A unique side of military life is deployments. There is a lot of stress leading up to a deployment. Field exercises, floats, preparations, and separations. After that departure, back at home, a new journey begins. Sleep routines are interrupted. Especially if you are used to sleeping with your partner. If you are experiencing deployment and dealing with the emotions that are leading to disrupted sleep, try these solutions.
Create a new routine. Creating a new sleep routine does not replace or remove your partner; it creates a new predictable pattern. If you create a new routine in the hours before bed, eventually, your body and mind will be relaxed and prepared for sleep at the same time every night.
Anxiety is a repetitive emotion during deployment. Well-meaning family members send an article on every incident in the country or with any military ship, asking about the family member. It leads to being on edge and can disrupt sleep. The anxiety leads to restlessness. Take the focus off the anxiety by focusing on relaxing just prior to bed. Take a warm bath and avoid electronics two hours before bed. This allows for a shift in focus prior to bed. Add a weighted blanket and a sound machine at bedtime. These tools can combat anxiety preventing restful sleep.
When you are used to sleeping with someone else in the bed, and the loneliness makes it difficult to sleep, try adding a pillow to that person’s side of the bed or sleeping with a body pillow. Roll up a blanket on that side of the bed to add to the weight of the bed. Some military spouses shared that they put their spouse’s t-shirt on a pillow or a stuffed animal and slept with that to have the comforting smell of their spouse, all while being able to cuddle, allowing them to sleep. If children are comforted by dolls with their parent’s pictures on them, it makes sense that adults are comforted by these things as well.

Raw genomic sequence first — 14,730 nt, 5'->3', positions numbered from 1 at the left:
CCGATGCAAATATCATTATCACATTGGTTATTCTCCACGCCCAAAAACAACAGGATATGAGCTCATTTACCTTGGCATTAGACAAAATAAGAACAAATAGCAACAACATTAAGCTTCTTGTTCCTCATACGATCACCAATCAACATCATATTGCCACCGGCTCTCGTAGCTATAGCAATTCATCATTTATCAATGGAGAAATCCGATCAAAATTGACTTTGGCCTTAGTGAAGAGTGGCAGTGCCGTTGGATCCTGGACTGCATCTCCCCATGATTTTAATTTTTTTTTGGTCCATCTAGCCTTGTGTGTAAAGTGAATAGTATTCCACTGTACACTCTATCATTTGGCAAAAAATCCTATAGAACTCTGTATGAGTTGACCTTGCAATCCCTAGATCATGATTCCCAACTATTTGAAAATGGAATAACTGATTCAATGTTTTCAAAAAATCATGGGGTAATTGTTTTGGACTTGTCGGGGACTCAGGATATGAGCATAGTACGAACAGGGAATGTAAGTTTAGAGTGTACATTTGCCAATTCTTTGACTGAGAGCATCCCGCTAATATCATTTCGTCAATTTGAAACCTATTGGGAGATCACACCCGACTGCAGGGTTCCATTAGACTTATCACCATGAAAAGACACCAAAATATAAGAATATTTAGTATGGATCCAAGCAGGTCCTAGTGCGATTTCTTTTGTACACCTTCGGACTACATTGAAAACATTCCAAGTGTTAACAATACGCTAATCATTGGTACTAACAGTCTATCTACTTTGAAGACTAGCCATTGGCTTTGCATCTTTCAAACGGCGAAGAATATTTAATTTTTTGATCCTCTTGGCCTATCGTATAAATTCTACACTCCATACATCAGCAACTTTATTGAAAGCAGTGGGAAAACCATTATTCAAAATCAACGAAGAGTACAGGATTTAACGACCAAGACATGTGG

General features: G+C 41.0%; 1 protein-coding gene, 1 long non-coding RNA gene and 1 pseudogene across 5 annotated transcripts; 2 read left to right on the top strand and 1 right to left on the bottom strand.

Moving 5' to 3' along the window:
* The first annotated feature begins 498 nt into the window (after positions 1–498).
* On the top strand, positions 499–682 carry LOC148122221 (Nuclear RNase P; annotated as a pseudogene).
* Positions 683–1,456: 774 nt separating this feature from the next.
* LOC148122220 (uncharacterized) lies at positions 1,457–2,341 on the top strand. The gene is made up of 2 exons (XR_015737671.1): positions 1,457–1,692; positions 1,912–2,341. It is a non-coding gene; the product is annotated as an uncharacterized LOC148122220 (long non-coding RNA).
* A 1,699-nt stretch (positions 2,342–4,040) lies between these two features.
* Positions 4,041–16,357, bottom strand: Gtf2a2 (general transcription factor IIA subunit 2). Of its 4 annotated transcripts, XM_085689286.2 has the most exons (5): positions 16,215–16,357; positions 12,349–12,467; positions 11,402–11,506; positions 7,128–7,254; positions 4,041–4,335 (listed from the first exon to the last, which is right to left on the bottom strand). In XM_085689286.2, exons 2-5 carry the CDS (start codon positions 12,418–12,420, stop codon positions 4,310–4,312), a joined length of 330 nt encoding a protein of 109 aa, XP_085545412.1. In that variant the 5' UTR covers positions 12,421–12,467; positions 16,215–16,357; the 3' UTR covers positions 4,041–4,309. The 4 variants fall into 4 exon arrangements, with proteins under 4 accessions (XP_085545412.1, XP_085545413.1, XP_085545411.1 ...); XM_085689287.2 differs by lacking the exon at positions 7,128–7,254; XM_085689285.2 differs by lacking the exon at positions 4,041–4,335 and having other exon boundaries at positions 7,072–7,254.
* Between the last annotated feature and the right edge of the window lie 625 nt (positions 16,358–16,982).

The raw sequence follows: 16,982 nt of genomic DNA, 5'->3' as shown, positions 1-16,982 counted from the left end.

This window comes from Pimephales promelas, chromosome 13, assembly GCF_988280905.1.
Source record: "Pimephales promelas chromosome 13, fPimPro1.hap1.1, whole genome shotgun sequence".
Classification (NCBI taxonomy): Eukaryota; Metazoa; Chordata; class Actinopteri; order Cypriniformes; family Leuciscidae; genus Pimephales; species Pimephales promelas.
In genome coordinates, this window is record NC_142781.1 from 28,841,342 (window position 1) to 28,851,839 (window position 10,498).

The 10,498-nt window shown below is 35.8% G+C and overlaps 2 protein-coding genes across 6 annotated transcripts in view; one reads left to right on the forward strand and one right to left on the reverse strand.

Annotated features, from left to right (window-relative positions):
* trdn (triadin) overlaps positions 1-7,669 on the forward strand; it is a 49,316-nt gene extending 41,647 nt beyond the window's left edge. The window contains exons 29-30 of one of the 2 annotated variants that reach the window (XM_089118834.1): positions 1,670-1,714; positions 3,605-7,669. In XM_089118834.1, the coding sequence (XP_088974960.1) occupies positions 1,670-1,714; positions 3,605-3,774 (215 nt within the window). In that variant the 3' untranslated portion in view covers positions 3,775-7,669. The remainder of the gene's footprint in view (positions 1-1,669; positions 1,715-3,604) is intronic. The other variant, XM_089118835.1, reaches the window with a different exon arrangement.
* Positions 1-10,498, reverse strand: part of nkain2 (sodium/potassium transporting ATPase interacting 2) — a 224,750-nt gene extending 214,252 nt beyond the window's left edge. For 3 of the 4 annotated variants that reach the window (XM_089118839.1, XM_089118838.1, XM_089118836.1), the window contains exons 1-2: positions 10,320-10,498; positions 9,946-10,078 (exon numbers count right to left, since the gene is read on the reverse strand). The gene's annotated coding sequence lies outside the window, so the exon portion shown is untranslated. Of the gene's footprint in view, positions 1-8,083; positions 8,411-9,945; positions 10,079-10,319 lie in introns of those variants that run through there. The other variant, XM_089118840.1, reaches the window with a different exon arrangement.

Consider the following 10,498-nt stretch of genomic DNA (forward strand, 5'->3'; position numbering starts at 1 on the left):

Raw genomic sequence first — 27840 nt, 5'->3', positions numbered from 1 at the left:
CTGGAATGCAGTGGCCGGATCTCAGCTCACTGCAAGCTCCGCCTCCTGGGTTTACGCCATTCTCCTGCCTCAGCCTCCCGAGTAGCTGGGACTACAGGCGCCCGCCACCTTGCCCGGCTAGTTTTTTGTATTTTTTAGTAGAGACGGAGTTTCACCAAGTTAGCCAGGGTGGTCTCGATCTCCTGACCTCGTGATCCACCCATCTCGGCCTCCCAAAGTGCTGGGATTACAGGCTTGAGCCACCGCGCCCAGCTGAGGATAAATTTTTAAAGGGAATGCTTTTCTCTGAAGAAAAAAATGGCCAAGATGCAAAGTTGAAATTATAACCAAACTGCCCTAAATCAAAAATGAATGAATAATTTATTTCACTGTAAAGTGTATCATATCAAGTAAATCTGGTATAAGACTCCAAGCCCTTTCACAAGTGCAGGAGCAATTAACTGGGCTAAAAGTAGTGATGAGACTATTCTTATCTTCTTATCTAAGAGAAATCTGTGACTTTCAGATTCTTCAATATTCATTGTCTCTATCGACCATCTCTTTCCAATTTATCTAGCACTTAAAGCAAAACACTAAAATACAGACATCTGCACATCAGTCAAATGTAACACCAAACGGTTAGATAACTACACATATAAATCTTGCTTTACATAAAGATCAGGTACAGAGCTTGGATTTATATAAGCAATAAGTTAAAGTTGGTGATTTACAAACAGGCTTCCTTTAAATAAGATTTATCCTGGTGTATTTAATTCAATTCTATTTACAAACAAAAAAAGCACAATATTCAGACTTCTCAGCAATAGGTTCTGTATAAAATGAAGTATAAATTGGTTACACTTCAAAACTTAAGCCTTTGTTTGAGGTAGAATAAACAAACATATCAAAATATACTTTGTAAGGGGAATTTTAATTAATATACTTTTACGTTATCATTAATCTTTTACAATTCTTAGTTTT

When feeling restless and unsettled, the Sleep Foundation recommends focusing on relaxing rather than sleep. This sleep method was utilized by military service members when deployed during World War II. First, work by relaxing the face and neck, and slowly focus on the body parts below – first the shoulders, arms, and hands, then the torso, legs, and feet. Visualizing a relaxing scene. If your relaxing scene is interrupted by worries or thoughts, don’t focus on them; instead, focus on repeating the phrase “don’t think,” and focusing on this helps to remain relaxed.
If you wake up in the middle of the night due to restlessness, try sipping on warm decaffeinated tea or milk. Do not turn on screens where blue light could signal your brain to turn on. Instead, focus on drinking the relaxing, warm liquid.
Coupled with anxiety, fear can rule the home and the mind during a deployment. The ideas of what could be happening “over there” and at home can prevent one from sleeping. To focus at home, consider a security camera or house alarm system to provide a sense of comfort and awareness. If you are on edge worrying about what could happen at home, setting an alarm allows for peace of mind.
Having a dog at home also eases the mind. It is a ready alarm and a friendly companion to combat fear.
Deployments are periods filled with anxiety, loneliness, restlessness, and fear. While these emotions are common and expected, they do not have to rule the sleep routine with the right tools and preparation.